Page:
Click on article below. Read it and weep my American friends.


revisiting Holland, and my blog is a chronicle of my life

I admit that I get immense satisfaction from my blog. Why? Because it allows me to look back at where I’ve been, what I’ve done, and with whom. Initially, I just wanted a place to post my photos. ‘Why not open an Instagram account?’, someone said. Because I realized that I also wanted to write. So to sum up, my blog is a combination of my three passions: travel, photography and writing. I also derive immense satisfaction from having YOU as my blog readers.

Two summers ago I went to Holland and had a really good time. I went by myself. Yes, it is possible to travel solo and have a good time! Today I revisited the place via my blog posts and photos. If I could, I’d go back again this August, but I’m already booked for London.


In The Hague (a lovely small city), I viewed the Dutch masters at a small bijou museum, purchased some marijuana (no, not in the museum, in a Dutch ‘coffee shop’), discovered a beautiful bookshop, stayed in a nice hotel, and more. Take a look!


food trucks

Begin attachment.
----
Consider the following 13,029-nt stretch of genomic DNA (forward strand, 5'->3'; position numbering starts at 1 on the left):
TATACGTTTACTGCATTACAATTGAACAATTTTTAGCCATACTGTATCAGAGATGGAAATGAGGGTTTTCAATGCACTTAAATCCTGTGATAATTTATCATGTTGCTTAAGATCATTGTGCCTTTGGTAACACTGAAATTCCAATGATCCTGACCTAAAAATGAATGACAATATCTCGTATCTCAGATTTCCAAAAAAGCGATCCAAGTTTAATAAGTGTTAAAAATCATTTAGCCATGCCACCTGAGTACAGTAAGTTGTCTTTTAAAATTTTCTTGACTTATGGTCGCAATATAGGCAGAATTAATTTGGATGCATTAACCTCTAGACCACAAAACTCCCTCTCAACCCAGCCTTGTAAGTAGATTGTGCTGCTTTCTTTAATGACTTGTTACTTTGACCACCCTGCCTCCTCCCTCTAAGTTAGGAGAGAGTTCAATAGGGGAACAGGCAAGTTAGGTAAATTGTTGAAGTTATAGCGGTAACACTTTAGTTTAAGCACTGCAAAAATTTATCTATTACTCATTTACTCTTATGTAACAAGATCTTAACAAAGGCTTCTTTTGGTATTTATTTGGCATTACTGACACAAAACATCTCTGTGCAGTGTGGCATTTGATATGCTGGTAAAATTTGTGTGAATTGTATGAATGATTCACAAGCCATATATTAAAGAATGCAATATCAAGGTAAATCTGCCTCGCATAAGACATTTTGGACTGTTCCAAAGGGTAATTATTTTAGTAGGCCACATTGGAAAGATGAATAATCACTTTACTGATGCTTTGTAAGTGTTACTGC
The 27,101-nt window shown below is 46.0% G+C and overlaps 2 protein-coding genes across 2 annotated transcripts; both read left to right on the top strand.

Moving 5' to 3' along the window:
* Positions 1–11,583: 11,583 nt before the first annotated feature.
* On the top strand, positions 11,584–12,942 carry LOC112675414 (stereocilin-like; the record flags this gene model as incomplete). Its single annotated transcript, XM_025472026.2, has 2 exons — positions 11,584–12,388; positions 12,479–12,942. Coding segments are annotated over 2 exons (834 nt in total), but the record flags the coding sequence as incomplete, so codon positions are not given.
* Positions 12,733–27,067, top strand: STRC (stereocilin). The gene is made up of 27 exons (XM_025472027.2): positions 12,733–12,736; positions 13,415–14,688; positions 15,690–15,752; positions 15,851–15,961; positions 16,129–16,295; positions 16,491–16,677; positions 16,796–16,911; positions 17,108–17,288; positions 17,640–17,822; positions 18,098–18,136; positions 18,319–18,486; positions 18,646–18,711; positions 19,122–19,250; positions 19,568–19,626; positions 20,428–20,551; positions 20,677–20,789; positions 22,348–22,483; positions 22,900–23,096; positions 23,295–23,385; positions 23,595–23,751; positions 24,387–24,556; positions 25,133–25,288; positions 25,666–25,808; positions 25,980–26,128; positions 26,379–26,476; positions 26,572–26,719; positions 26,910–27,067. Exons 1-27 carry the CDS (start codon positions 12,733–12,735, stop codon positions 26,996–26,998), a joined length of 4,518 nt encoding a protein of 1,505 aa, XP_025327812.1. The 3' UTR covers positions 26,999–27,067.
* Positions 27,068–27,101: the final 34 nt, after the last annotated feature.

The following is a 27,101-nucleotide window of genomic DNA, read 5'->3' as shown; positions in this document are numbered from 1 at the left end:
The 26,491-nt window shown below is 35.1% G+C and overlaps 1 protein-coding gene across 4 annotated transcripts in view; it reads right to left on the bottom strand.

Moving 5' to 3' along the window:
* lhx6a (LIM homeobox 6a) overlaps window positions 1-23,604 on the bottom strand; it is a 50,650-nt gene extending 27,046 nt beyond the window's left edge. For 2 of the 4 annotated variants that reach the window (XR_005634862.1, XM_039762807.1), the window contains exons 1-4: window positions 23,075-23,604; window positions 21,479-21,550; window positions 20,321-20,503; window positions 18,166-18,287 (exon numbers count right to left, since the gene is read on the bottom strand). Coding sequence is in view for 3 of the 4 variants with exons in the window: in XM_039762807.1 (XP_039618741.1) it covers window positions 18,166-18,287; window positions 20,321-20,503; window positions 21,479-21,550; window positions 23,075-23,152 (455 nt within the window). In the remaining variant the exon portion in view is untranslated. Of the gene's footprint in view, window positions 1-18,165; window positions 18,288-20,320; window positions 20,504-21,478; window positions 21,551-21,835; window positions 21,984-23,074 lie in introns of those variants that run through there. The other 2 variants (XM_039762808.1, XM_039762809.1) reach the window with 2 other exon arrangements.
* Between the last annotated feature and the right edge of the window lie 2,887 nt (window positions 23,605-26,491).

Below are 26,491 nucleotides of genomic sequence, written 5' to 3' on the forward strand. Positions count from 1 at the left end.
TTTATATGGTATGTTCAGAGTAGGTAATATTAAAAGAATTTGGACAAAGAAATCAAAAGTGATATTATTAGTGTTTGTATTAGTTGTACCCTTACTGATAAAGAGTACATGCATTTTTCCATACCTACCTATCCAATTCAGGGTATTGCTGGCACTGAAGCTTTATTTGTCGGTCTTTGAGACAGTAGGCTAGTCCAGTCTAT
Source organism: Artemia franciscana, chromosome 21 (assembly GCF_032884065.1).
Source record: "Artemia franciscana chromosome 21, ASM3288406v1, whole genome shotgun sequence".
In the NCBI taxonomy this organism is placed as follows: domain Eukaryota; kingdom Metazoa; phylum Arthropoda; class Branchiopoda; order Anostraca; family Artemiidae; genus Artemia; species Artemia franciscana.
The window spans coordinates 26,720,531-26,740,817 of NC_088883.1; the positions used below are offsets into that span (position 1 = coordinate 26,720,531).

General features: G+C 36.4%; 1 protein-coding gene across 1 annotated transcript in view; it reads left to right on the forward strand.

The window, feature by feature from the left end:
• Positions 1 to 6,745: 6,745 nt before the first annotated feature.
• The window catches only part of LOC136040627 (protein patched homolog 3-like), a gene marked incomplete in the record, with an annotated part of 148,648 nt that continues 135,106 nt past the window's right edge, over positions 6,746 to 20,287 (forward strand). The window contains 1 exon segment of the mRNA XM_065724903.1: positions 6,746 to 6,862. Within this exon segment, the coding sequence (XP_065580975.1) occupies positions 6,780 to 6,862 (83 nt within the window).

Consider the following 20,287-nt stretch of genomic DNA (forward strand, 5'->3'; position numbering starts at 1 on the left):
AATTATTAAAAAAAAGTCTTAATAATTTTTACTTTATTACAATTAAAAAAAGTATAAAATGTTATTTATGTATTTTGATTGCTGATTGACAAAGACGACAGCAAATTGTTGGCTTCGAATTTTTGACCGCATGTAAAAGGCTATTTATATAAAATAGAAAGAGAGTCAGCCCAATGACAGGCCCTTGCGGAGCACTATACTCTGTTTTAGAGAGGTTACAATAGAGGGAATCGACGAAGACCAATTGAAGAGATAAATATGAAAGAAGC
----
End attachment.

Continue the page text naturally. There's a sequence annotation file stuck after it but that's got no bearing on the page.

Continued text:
For years I had been (enviously) reading about the success of food trucks in Los Angeles, Seattle and Sydney while lamenting the fact that none existed in Paris. And then one day a taco truck called The Cantine California rolled into town, right on the heels of a burger truck called Le Camion Qui Fume, owned by a California native. As to be expected, these mobile kitchens were eyed with haughty sniffs of suspicion and disapproval by the natives here. After all, France is a world leader in la gastronomie française. Buy lunch from a truck and eat on the street with one’s hands?? Que le ciel nous en préserve !  (Heaven forbid!) But it’s surprising how quickly people adapt. Now there are long lines for a grilled cheese sandwich, a burger, fish and chips, Mexican, Lebanese and Vietnamese food … everything but French!